Life is short and we have never too much time for gladdening the hearts of those who are traveling the dark journey with us. Oh be swift to love, make haste to be kind. Henri Frederic Amiel
What do kindness and mindfulness have to do with each other? Have you ever been so distracted by the thoughts racing through your mind that you completely missed what was happening around you? Without awareness, how can you possibly be responsive to others’ needs?
Years ago, I had to carry my sleeping toddler son through the pouring rain to pick up my daughter from religion class. As I struggled to open the heavy wooden church door, while juggling the dead weight of my son and an umbrella, a woman approached the door from inside the church. I thought I was in luck, but she pushed the door open, walked through it and past me, while I waited in the rain holding my toddler and umbrella in disbelief.
I had two thoughts as she pushed past me. Okay, three thoughts. The first was uncharitable and included a bit of name-calling. The second was the irony of her leaving a church in such an uncharitable way. The third was the realization that, for all my indignation, her rudeness wasn’t about me. You see, as she pushed her way through the door, she was talking on her cell phone. She was completely unaware of my presence and my predicament. She was in her own little world.
As a cancer patient, I experienced exponential levels of kindness from so many people. This created an overwhelming feeling of gratitude that completely changed me. Never a prolific thank you letter writer before, I wrote many, many emails of appreciation.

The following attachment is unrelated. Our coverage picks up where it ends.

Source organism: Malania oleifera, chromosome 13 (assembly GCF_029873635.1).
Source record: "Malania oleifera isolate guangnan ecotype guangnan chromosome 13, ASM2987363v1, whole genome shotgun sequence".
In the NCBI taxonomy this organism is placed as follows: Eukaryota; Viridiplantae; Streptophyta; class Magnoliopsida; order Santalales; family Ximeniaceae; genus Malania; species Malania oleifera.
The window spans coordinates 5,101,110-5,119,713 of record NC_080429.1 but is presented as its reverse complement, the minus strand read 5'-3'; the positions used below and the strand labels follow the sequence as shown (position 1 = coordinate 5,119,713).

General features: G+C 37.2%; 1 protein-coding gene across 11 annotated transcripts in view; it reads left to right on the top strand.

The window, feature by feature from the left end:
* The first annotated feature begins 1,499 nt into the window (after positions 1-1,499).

I also searched for active ways to give back. I joined The Pathways Women’s Cancer Teaching Project, the Oncology Community Advisory Board of The Carol G. Simon Cancer Center and the Cancer Hope Network as a volunteer. The kindness I received makes me continually mindful of paying it back – and forward.
All it takes is one act of mindful kindness to cause a ripple effect that lasts for years. I wrote a recent post, “What Do Mom Jeans Have to Do with Self-Confidence,” which elicited the following comment:
When I was being wheeled out of the hospital after one of my visits with infections and 103 fevers, I was wearing a black turban and had no eyebrows and eyelashes and feeling very ugly and depressed. I was carrying a gorgeous bouquet of flowers, and a woman in he lobby came over and said to me, “Those are beautiful flowers . . .just like you.” My mood totally changed. Ever since, I have been making an effort to complement people and perform loving acts of kindness. I am always rewarded by their responses which give me a feeling of self-confidence.
Making the effort to be kind requires mindful awareness. It is simply impossible to be kind when in the throes of “mind fullness.” Start today by being kind to yourself. Give yourself a break, don’t self-criticize, don’t find fault and hold yourself responsible for things you can’t control. Learn how to smile at yourself and give yourself a pat on the back.
It doesn’t take a lot to be kind, just a little bit of mindfulness and awareness of “the little things,” that make people happy – like simply holding open a door.
Survival > Existence,
Image courtesy of Jessica Wilson